Refuge

Pub Date:   |   Archive Date: 01 Aug 2018

Member Reviews

DNF @ 40% 

I really wanted to like this book. It has the common (these days) novel structure where there is a storyline in the present and a storyline in the past. And of course these storylines connect. In this case the old woman we see at the cottage whom receives an unexpected visitor is the young woman in the past story. However the majority of what I read kept us firmly put in the past which was fine by me. 

Boring
The thing is however, Refuge is really boring. At some points it's brilliantly written and very exciting; but there are too many pages of describing parks, streets or the average day is described over and over again. I just don't care to know what it was like to have lunch in Central Park everyday. 
Additionally, Merilyn Simonds does far too much telling and not enough showing. I didn't need to be told about New York City; I'd rather have had it shown for me. Describing the walks our lead gal takes is just dull. However had it been showing me what our lead gal saw as she walked the city that may/would have been different.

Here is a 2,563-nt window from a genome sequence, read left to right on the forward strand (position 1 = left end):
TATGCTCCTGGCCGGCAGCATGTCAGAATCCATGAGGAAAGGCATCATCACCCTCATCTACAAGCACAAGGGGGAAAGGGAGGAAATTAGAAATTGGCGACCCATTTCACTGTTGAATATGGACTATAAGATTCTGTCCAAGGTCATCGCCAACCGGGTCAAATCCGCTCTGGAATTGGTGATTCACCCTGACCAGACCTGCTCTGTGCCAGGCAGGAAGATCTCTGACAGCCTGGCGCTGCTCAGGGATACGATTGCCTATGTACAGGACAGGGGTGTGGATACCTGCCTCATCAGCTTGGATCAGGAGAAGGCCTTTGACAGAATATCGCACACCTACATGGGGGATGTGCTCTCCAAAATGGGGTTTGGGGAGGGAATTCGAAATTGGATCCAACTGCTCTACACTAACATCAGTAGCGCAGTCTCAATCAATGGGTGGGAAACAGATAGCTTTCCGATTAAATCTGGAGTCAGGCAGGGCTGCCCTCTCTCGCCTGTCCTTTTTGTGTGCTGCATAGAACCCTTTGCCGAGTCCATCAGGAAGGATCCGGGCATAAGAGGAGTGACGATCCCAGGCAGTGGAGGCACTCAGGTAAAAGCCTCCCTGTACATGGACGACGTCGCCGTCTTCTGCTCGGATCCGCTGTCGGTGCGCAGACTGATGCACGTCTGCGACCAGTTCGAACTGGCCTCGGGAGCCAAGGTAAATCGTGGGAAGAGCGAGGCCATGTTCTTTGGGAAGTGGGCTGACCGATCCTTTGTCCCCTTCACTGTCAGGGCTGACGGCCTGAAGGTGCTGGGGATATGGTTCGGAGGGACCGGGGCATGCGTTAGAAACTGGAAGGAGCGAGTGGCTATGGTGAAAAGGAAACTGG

Just didn't care
The other major factor for my not finishing Refuge was that our lead gal as an old woman is kind of awful. And I get that there are probably reasons that would come out as the story progressed; but I just couldn't stand her. I also had a hard time with the future scenario that some girl just shows up on her secluded residence doorstep. It just didn't make a lot of sense to me. These factors contributing to me not caring about our lead gal or the mystery visitor. And honestly past that there are no more characters really worth investing effort in. 

Conclusion
A book like Refuge needs to be based off solid, relatable characters. With so few points of interaction that last longer than a few chapters with our leading lady we really need to connect with her. That's not to say she has to be nice but she does need to make sense to the reader. For me this connection was missing and it ruins the whole experience of Refuge because I just didn't care what happened to our leading lady in her life. I also believe Refuge needed a strict editor to cut down on all the telling of scenery that happens. I barely tolerate that type of description in my favourite book (LOTR) of all time; therefore, it's highly unlikely I'll tolerate it in anything else.
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I received an ARC of this novel from Netgalley in exchange for an honest review. 

Cassandra is a free spirit who travels as a nurse and an artist.  The novel chronicles her life, her friendships, her loves, and her family.   

I loved the novel.